Kit, Saul Division of Biochemical Virology, Baylor College of Medicine, Houston, Texas.
Last reviewed:March 2019
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- Attenuated-live vaccines
- Noninfectious vaccines
- Killed vaccines
- Polysaccharide vaccines
- Subunit vaccines
- Synthetic peptide vaccines
- Biosynthetic polypeptide vaccines
- Anti-idiotype antibody vaccines
- DNA vaccines
- Cytokines and immunomodulation
- Recombinant viral vectors and chimeric viruses
- Diarrheal disease vaccines
- Rotavirus vaccines
- Oral transgenic plant vaccines
- Cancer vaccines
- Links to Primary Literature
- Additional Readings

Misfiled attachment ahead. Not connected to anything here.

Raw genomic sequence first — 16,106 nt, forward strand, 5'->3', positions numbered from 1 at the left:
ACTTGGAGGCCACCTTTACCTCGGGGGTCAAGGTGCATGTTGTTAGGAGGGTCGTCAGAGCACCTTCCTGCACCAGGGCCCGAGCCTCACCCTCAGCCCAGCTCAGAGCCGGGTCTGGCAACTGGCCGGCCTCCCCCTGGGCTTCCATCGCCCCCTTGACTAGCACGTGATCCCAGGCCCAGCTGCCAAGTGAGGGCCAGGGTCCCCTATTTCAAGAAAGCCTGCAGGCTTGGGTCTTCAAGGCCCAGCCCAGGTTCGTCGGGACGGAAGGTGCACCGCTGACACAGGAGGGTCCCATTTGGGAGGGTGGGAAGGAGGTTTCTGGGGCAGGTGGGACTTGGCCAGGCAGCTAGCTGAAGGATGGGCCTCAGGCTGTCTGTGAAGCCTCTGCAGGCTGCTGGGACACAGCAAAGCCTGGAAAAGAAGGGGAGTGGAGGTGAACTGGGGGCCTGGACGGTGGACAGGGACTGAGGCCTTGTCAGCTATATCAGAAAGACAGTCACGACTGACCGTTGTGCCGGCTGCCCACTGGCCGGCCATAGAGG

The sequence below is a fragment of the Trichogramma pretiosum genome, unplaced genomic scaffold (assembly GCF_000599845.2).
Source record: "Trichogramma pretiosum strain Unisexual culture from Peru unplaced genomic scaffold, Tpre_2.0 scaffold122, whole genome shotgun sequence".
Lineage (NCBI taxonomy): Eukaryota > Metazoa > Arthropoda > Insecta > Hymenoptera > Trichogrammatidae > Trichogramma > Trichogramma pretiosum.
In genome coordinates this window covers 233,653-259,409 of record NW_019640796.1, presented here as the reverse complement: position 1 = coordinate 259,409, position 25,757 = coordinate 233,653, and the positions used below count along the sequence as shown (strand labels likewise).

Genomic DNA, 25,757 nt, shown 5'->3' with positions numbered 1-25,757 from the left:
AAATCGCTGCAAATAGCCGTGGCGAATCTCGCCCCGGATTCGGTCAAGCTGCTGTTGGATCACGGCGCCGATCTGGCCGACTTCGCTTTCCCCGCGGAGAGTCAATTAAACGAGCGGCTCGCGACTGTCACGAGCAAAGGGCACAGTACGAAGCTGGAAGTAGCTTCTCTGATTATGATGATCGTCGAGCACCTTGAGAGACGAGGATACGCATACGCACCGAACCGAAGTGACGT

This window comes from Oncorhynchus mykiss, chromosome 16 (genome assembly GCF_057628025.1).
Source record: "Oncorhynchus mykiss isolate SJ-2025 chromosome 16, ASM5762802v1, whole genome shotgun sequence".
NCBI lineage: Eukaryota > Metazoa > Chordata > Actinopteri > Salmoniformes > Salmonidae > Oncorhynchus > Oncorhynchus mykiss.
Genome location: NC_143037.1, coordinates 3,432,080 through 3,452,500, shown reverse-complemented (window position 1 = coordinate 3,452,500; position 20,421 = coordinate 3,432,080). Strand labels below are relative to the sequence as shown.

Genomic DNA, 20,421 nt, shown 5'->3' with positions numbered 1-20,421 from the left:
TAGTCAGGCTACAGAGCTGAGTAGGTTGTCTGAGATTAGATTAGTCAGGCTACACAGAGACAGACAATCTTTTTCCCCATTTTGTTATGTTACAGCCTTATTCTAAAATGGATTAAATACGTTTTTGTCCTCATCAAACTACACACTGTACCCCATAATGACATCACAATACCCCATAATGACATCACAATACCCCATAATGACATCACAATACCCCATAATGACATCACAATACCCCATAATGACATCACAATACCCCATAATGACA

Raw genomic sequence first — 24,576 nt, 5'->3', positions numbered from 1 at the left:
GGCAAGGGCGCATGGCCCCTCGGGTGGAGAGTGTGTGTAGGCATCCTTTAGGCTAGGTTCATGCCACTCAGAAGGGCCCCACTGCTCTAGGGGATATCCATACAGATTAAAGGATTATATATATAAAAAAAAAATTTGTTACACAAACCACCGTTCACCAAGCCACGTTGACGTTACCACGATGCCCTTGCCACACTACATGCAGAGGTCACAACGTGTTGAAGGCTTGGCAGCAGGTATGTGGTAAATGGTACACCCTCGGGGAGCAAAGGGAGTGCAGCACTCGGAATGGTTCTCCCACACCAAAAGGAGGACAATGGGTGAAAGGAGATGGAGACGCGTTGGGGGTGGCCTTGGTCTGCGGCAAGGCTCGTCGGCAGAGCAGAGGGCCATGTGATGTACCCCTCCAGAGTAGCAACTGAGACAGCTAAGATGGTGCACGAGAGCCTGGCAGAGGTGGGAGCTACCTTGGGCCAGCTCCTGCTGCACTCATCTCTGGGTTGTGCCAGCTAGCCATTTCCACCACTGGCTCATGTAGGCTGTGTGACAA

Active immunization against a variety of microorganisms or their components, with the ultimate goal of protecting the host against subsequent challenge by the naturally occurring infectious agent. The terms vaccination and vaccine were originally used only in connection with Edward Jenner's method for preventing smallpox, introduced in 1796. In 1881, Louis Pasteur proposed that these terms should be used to describe any prophylactic immunization. Vaccination now refers to active immunization against a variety of bacteria, viruses, and parasites (for example, malaria and trypanosomes) [Fig. 1]. See also: Biologicals; Cellular immunology; Immunity; Immunology
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